The first exhibit turns out to be a copy of a Google results page in response to the query "what is prison really like?" One of the results is "how to survive in federal prison," Stoddard testifies.
Kilgore establishes that Stoddard performed the Google search in the past week and that the results page he generated may bear no resemblance to the page that a search more than two years ago would have generated. He then points out that the article in question has no date, but Judge Mary Staley Clark overrules him.
Boring leads Stoddard through the examination of Harris's Apple MacBook Pro, which was confiscated by the police. Police found searches of websites offering escort services, such as craigslist and backpage.com, as well as multiple porn sites, Stoddard says.
Boring then asks whether Harris used any particular email addresses in association with those searches. Stoddard says yes, and there is a pause as the defense reviews what appears to be the evidence of those email addresses.
Stoddard testifies that Harris called Toddler Room 5 at Little Apron Academy, Cooper's room. But the daycare worker in Toddler Room 5, where Cooper normally went, claimed that she didn't receive such a call or a voicemail. Stoddard said he was unable to resolve the apparent conflict.
Stoddard said he called to speak with Leanna, and Michael Baygents, Harris's brother, answered the phone. Stoddard said Baygents declined to speak with the police and invited Stoddard to call the family's lawyer.
Boring introduces phone records reflecting activity on Harris's cellphone. He asks whether Harris called his wife, Leanna, at 3:16 p.m. on the day Cooper died. Stoddard says he did and says Harris asked, "What time are you going to pick up my buddy?"
Court is back in session after the lunch break. Prosecutor Boring resumes his direct examination of lead investigator Phil Stoddard, who has been on the stand since Friday afternoon.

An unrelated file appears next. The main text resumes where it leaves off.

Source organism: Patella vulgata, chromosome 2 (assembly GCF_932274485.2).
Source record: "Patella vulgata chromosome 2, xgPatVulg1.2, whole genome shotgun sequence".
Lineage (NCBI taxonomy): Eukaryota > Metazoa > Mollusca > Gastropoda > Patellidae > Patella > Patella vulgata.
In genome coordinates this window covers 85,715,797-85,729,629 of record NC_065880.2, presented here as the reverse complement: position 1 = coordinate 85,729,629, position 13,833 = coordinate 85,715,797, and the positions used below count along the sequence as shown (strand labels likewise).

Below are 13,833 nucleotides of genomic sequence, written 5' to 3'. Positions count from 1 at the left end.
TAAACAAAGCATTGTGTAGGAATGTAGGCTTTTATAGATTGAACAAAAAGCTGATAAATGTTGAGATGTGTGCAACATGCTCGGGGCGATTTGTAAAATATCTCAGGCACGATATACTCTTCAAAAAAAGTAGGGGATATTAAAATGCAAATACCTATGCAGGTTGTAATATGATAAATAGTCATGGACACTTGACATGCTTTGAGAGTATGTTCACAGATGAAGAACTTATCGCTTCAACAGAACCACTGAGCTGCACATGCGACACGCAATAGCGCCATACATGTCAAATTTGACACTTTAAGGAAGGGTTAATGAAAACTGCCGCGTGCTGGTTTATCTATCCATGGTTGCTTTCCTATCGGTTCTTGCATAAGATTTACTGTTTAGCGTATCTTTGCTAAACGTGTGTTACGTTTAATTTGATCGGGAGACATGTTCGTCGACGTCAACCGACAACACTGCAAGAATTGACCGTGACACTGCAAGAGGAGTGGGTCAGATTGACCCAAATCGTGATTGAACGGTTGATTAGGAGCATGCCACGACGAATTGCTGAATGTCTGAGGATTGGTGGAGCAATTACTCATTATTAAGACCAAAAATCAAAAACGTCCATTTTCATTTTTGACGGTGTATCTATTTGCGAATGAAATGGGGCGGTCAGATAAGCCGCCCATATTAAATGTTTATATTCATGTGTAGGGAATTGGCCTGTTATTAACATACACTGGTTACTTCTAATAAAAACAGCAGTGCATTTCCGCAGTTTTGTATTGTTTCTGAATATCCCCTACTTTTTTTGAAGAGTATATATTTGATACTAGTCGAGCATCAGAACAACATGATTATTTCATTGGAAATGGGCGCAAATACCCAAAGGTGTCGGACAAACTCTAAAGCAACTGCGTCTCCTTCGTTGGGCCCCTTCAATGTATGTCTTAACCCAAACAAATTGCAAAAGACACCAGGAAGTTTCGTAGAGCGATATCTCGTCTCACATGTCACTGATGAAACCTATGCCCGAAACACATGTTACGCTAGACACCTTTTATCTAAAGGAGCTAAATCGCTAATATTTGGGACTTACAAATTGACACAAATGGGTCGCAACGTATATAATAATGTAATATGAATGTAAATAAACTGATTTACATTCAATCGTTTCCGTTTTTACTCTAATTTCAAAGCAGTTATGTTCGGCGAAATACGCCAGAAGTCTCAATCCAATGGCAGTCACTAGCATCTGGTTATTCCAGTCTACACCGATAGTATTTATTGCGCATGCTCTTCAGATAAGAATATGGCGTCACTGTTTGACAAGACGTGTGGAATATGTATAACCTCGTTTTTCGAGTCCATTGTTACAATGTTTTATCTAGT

The court is taking a break for lunch.
Stoddard said Harris doesn’t appear to have a problem walking and looking at his phone. He never stopped to look at his phone in any of the videos that Stoddard viewed.
“(Frame) is in the frame of the door,” Stoddard said. There is nothing between him and having a clear view into the interior of the car.
However, he never put his head into the inside of the car.
As he walks away from the car, he pauses when someone walks toward his car.
“It is possible that the defendant is turning his head as that person walks by him,” Stoddard testified, although it’s unclear from the video.
Harris was able to give Stoddard a very detailed account of his day. However, in his account of his lunch outing he left out the part about going to Home Depot for lightbulbs.
“There was a big pause,” Stoddard said. He starts saying things like “ummm … or trying to draw it out a little bit longer,” the detective testified.
He never said anything about going to Home Depot. He never said anything about going back to his car or going into his car.
Harris returned to his parked car after lunch at around 12:41 and threw the lightbulbs into the front seat.
Video shows Harris leaving his office around 4:15 p.m. There is also video of Harris walking out to his car. At 4:16, Harris gets in the car and leaves. The windows of his SUV appear to be up, Stoddard said.